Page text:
Virginia Villages

For Some, An Uncommonly Comfortable Commonwealth

DRIVE WESTWARD OUT of Washington, and you’ll most likely come to a fork. Take the high road — the Dulles Toll Road — and you’ll hit Herndon just before Dulles Airport. Take the low road — Interstate 66 — and Centreville sits just south of the airport. But these communities have far more in common than their proximity to the airport.

From Maria Elena Gonzalez, who has lived in Centreville with her partner for about four years, her summary of Centreville is not too far off the mark from the description David Rosenberg and Richie Stevens offer for their home in Herndon.

Says Gonzalez, ”Centreville is very family — not like gay ‘family’ — oriented. We’re not hurting for anything out here, but there aren’t exactly rainbow flags flying on every corner.



David Rosenberg and Richie Stevens

”But I love living out here…. I don’t advertise my homosexuality. I just live here. My neighbors know, and they don’t care. They don’t say, ‘Keep the children away.”’

Rosenberg, who with Stevens has lived in Herndon since 2000, says, ”I just want to be a good neighbor, a good member of my community. It’s more about that than being gay. Being gay is just part of who I am. Neighbors have always been very accepting. I thank God we’ve been very blessed. We’ve never had any signs of hate, or people being malicious with our cars or home.”

The issue of homophobia must come up in any discussion of GLBT people living in Virginia, considering the November 2006 passage of the commonwealth’s Ballot Question No. 1, making Virginia — at least where the law is concerned — one of the most oppressive places in the country to be a same-sex couple, prohibiting any legal recognition of same-sex couples. That’s not really an issue for Rosenberg and Stevens, or for Gonzalez and her partner, who asks not to be named due to her position with the military. Instead, the similarities continue with all three talking about their roomy townhomes with yards. And each couple owns two small dogs — miniature pinschers for the guys and ”chiweenies,” or Chihuahua-dachshund mixes, for the girls — that are right at home outside the hustle and bustle of downtown.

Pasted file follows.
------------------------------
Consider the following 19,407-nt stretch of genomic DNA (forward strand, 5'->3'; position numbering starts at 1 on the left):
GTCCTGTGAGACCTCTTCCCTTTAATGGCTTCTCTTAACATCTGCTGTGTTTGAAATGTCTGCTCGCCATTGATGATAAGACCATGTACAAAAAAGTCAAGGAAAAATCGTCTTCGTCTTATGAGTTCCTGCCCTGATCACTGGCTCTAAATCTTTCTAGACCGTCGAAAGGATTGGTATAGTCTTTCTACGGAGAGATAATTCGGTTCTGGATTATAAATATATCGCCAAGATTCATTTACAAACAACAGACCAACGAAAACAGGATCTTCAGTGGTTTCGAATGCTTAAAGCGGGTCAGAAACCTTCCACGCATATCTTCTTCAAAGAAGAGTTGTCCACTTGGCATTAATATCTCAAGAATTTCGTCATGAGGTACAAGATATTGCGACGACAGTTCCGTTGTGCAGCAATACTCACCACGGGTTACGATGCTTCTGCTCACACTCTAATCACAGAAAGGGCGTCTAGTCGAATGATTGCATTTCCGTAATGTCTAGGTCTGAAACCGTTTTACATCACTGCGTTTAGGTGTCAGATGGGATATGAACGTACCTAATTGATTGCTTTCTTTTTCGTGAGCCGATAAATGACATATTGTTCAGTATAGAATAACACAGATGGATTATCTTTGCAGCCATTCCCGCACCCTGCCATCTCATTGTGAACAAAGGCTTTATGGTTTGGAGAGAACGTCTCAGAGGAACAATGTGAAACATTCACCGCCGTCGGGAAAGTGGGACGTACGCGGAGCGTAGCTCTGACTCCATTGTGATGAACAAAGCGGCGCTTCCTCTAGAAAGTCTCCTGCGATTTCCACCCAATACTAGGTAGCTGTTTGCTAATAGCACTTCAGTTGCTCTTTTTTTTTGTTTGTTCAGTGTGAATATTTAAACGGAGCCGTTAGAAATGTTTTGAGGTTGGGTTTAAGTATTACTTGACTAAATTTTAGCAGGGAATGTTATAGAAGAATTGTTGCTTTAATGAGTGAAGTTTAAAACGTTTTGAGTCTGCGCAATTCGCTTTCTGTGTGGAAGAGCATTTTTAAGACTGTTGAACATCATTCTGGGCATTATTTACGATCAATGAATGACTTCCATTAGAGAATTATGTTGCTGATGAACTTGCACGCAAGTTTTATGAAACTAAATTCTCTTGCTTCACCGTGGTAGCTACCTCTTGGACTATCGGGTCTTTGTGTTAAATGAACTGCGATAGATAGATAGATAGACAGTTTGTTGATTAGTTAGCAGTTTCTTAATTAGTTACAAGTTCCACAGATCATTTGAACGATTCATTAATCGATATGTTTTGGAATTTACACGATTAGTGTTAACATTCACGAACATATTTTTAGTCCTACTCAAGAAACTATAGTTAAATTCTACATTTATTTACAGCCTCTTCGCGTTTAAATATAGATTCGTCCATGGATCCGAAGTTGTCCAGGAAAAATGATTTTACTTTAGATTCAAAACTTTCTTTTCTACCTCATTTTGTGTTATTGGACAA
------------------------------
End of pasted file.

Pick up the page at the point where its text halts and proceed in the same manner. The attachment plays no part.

Roominess and room for dogs is often a bit less expensive in this Dulles area. In Centreville, it’s possible to rent a three-bedroom, four-bath townhouse for $1,795 per month. Or, for $335,000, buy a three-bedroom, four-bath townhouse with a fenced backyard. In Herndon, a five-bedroom mini-mansion rents for $3,000 per month, sitting on more than half an acre. A three-bedroom, three-bath townhouse sells for $234,900 — also with a fenced yard, of course. For someone in the market for a studio loft, Centreville and Herndon probably won’t suit.

”I think I would go nuts living in D.C.,” reckons Gonzalez, listing her home’s amenities: deck, fenced backyard, three bedrooms, two-and-a-half bathrooms, a finished basement. ”There’s just not enough room to do what I enjoy doing. We could never afford a house this size in D.C.

”I don’t need to be with trendsetters, and movers and shakers,” she adds. ”From here, I can join in once in a while.”

Rosenberg and Stevens seem to miss some of the District’s cosmopolitan qualities — Stevens having lived in Adams Morgan in the ’90s — but not enough to move back. The couple’s familial ties to Virginia, as well as jobs in Tysons Corner and Shepherdstown, W.Va., respectively, have tipped the scales.